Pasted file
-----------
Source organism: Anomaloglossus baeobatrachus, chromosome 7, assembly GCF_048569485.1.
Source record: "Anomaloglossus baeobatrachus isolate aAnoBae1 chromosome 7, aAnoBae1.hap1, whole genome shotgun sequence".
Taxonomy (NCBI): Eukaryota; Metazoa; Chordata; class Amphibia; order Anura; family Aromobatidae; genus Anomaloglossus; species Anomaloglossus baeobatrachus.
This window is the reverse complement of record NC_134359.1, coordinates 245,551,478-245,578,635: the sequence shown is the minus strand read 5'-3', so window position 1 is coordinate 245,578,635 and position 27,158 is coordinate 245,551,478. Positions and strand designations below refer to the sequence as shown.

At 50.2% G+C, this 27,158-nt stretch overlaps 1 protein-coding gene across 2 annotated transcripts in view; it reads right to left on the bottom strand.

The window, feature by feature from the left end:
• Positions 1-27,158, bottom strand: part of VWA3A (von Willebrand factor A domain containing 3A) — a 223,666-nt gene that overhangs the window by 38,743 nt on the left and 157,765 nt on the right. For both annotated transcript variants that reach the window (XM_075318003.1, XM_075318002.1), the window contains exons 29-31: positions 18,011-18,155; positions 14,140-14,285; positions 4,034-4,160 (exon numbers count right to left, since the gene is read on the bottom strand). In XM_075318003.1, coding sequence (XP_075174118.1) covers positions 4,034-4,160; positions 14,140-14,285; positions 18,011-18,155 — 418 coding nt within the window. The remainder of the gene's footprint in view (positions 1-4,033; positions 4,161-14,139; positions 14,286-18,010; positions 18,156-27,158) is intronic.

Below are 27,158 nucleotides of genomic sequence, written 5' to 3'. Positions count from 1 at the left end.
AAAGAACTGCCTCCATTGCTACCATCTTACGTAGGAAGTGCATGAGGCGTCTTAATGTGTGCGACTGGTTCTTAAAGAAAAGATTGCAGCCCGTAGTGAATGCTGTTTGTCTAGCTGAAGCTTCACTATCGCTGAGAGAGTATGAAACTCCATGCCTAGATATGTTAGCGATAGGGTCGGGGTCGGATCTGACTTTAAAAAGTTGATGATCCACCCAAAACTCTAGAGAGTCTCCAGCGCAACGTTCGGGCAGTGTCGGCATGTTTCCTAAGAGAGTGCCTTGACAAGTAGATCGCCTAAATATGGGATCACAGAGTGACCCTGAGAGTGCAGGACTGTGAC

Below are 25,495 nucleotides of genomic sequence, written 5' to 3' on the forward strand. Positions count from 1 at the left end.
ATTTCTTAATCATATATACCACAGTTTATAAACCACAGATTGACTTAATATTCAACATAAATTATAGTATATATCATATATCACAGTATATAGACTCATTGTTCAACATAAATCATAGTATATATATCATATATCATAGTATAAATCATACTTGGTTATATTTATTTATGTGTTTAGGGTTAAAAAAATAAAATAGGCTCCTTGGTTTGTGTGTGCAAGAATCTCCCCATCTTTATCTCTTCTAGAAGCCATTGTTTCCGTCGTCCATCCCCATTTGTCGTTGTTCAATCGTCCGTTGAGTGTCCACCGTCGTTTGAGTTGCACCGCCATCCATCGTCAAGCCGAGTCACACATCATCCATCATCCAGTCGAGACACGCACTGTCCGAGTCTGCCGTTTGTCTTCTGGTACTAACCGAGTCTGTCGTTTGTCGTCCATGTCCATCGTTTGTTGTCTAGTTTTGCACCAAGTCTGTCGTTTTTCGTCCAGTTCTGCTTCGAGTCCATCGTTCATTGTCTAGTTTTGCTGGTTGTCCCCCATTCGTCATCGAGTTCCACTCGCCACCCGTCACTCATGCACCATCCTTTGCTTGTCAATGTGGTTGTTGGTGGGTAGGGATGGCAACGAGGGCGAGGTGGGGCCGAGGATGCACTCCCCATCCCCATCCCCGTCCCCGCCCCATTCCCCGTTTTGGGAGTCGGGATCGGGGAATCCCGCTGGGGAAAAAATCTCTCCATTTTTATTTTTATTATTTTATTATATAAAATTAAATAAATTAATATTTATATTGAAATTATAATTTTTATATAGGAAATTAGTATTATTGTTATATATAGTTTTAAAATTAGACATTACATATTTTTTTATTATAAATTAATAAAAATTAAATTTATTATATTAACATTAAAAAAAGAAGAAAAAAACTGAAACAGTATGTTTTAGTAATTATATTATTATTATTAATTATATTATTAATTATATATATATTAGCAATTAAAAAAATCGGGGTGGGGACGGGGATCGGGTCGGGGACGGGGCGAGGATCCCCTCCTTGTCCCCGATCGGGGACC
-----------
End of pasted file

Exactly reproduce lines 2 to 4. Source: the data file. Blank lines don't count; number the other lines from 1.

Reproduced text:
Source record: "Anomaloglossus baeobatrachus isolate aAnoBae1 chromosome 7, aAnoBae1.hap1, whole genome shotgun sequence".
Taxonomy (NCBI): Eukaryota; Metazoa; Chordata; class Amphibia; order Anura; family Aromobatidae; genus Anomaloglossus; species Anomaloglossus baeobatrachus.
This window is the reverse complement of record NC_134359.1, coordinates 245,551,478-245,578,635: the sequence shown is the minus strand read 5'-3', so window position 1 is coordinate 245,578,635 and position 27,158 is coordinate 245,551,478. Positions and strand designations below refer to the sequence as shown.